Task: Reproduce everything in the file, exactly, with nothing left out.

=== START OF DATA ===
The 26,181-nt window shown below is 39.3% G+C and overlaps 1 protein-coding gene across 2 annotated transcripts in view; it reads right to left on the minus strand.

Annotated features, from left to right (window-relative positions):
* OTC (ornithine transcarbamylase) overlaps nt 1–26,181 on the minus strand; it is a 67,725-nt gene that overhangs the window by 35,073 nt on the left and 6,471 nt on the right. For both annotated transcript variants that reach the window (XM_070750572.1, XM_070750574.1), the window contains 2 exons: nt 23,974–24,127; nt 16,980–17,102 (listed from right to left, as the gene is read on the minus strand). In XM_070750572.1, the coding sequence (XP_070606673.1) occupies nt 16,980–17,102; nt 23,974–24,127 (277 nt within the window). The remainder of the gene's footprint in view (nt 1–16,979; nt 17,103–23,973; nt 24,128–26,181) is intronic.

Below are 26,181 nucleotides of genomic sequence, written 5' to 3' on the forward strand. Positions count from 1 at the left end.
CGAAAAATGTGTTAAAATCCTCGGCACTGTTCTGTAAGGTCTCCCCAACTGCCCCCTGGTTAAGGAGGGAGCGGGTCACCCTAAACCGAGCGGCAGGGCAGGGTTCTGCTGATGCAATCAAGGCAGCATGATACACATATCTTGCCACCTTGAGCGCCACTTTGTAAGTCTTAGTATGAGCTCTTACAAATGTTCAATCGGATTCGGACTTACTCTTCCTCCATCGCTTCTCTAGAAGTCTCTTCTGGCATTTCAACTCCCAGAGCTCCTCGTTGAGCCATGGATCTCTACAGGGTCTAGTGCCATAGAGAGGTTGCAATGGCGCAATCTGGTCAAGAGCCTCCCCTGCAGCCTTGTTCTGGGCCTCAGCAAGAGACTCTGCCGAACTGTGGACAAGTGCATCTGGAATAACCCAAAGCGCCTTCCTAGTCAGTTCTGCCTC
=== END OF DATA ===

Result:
The 26,181-nt window shown below is 39.3% G+C and overlaps 1 protein-coding gene across 2 annotated transcripts in view; it reads right to left on the minus strand.

Annotated features, from left to right (window-relative positions):
* OTC (ornithine transcarbamylase) overlaps nt 1–26,181 on the minus strand; it is a 67,725-nt gene that overhangs the window by 35,073 nt on the left and 6,471 nt on the right. For both annotated transcript variants that reach the window (XM_070750572.1, XM_070750574.1), the window contains 2 exons: nt 23,974–24,127; nt 16,980–17,102 (listed from right to left, as the gene is read on the minus strand). In XM_070750572.1, the coding sequence (XP_070606673.1) occupies nt 16,980–17,102; nt 23,974–24,127 (277 nt within the window). The remainder of the gene's footprint in view (nt 1–16,979; nt 17,103–23,973; nt 24,128–26,181) is intronic.

Below are 26,181 nucleotides of genomic sequence, written 5' to 3' on the forward strand. Positions count from 1 at the left end.
CGAAAAATGTGTTAAAATCCTCGGCACTGTTCTGTAAGGTCTCCCCAACTGCCCCCTGGTTAAGGAGGGAGCGGGTCACCCTAAACCGAGCGGCAGGGCAGGGTTCTGCTGATGCAATCAAGGCAGCATGATACACATATCTTGCCACCTTGAGCGCCACTTTGTAAGTCTTAGTATGAGCTCTTACAAATGTTCAATCGGATTCGGACTTACTCTTCCTCCATCGCTTCTCTAGAAGTCTCTTCTGGCATTTCAACTCCCAGAGCTCCTCGTTGAGCCATGGATCTCTACAGGGTCTAGTGCCATAGAGAGGTTGCAATGGCGCAATCTGGTCAAGAGCCTCCCCTGCAGCCTTGTTCTGGGCCTCAGCAAGAGACTCTGCCGAACTGTGGACAAGTGCATCTGGAATAACCCAAAGCGCCTTCCTAGTCAGTTCTGCCTC